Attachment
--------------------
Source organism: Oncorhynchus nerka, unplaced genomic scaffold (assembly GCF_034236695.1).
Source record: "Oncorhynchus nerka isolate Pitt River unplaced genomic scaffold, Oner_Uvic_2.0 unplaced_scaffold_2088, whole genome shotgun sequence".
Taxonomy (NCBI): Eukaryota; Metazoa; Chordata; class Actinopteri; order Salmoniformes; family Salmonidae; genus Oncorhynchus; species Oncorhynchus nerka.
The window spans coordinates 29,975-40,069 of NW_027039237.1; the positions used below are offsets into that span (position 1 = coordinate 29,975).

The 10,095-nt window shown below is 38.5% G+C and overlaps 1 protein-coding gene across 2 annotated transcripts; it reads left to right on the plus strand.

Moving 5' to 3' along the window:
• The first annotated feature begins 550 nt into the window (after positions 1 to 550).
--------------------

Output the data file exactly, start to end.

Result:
Source organism: Oncorhynchus nerka, unplaced genomic scaffold (assembly GCF_034236695.1).
Source record: "Oncorhynchus nerka isolate Pitt River unplaced genomic scaffold, Oner_Uvic_2.0 unplaced_scaffold_2088, whole genome shotgun sequence".
Taxonomy (NCBI): Eukaryota; Metazoa; Chordata; class Actinopteri; order Salmoniformes; family Salmonidae; genus Oncorhynchus; species Oncorhynchus nerka.
The window spans coordinates 29,975-40,069 of NW_027039237.1; the positions used below are offsets into that span (position 1 = coordinate 29,975).

The 10,095-nt window shown below is 38.5% G+C and overlaps 1 protein-coding gene across 2 annotated transcripts; it reads left to right on the plus strand.

Moving 5' to 3' along the window:
• The first annotated feature begins 550 nt into the window (after positions 1 to 550).